BEIJING: Chinese university graduate Zhang Baichuan travels hundreds of kilometres from one job fair to another in a final push to find a better offer than the unappealing one he received after more than 1,000 applications.

He hopes the post-Lunar New Year recruiting season in China, when many companies advertise for new positions, brings more attractive opportunities than the livestream moderator role he was offered recently.

While Zhang, 23, was fine with the 5,000 yuan (RM3,300) monthly salary, with the company covering meals and accommodation, he dreaded the 12-hour shifts, six days a week – known in China as the “996” work culture.

“I’m not keen on a 996 schedule, but I’m considering it as a safety net while I look for better options,” Zhang, who holds a business management degree from Hebei GEO University, said outside his 50-yuan-per-night hostel room in suburban Beijing.

“I don’t like the devaluation of degrees, but the reality is that there are more college graduates now,” he said before travelling to another job fair outside of Beijing.

Encouragingly for China’s first-quarter economic growth, the post-Lunar New Year recruiting season is off to a stronger start than in 2023, when the world’s second-largest economy was going through its biggest Covid-19 infection wave.

But high youth unemployment gives employers a large pool of candidates to choose from, keeping wage growth sluggish and cementing worries China may struggle to boost household consumption enough to stabilise growth and lift the economy out of deflation.

Zhaopin, one of China’s biggest recruiting platforms, said in the first week after the Feb 10 to 17 break there were 45% more companies looking to hire than in the corresponding post-holiday week of last year.

That demand has not translated into higher wages, however, which were only up 3% on average.

The pace, which lags China’s expected 2024 economic growth target of around 5%, suggests the job market remains an employers’ market for now, said ING chief China economist Lynn Song.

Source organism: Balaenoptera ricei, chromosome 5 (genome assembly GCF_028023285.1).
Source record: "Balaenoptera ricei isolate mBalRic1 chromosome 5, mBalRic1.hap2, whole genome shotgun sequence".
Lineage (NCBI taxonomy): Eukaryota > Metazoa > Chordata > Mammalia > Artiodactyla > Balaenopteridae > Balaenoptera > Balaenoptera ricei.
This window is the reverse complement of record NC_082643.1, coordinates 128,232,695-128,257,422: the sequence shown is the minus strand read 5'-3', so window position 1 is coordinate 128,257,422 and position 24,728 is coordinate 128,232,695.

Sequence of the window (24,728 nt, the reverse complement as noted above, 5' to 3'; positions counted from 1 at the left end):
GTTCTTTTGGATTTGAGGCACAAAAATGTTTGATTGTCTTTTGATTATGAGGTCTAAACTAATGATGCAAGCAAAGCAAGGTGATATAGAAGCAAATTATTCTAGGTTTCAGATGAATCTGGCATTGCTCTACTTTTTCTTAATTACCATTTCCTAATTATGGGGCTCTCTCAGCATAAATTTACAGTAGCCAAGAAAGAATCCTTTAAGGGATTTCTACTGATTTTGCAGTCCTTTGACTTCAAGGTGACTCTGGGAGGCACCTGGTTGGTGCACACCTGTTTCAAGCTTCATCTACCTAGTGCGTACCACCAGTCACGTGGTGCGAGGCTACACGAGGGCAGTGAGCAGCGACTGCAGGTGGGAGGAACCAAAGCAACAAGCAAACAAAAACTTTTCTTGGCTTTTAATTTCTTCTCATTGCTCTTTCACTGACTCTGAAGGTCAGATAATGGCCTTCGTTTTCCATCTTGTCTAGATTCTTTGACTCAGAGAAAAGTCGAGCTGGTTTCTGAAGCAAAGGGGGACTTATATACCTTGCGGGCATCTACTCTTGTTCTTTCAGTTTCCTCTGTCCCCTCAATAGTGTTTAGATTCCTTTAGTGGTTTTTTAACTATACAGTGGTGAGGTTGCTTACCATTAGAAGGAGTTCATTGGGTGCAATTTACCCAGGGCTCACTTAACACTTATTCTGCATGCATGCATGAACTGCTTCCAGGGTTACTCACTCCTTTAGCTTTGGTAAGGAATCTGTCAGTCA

“The recovery in the job market will likely be modest this year as economic momentum remains relatively weak.”

More than 21% of Chinese aged 16 to 24 were unemployed last June, the last data point before officials suspended the series.

China resumed publication this year, excluding college students from the data, to put youth unemployment at 14.9% in December.

The travel sector – the fastest to recover after three years of Covid restrictions – led the way in hiring, offering 56.3% more jobs than last year, followed by logistics with 26% and transportation with 21.6%, Zhaopin said.

At the Beijing job fair, one of thousands across China, a hotel human resources manager who only gave her surname Han, said her firm tweaked commission thresholds, which could lead to 40% higher take-home pay from last year.

Others were less generous.

Zhang Chengjin, director at housing information provider Mingwang, said he could only offer a “slight increase”, given the troubled property sector was generally cutting jobs.

A civil servant from Lanzhou, capital of Gansu province, said the local government’s debt woes forced it to cut bonus payments, reducing his annual pay by a fifth.

“It might be the new norm.”

Gao Tianyi, a 26-year-old attending the Beijing job fair, worries about a “trend of pushing salary expectations lower”, but says he tries to “remain humble” in his job hunting. – Reuters

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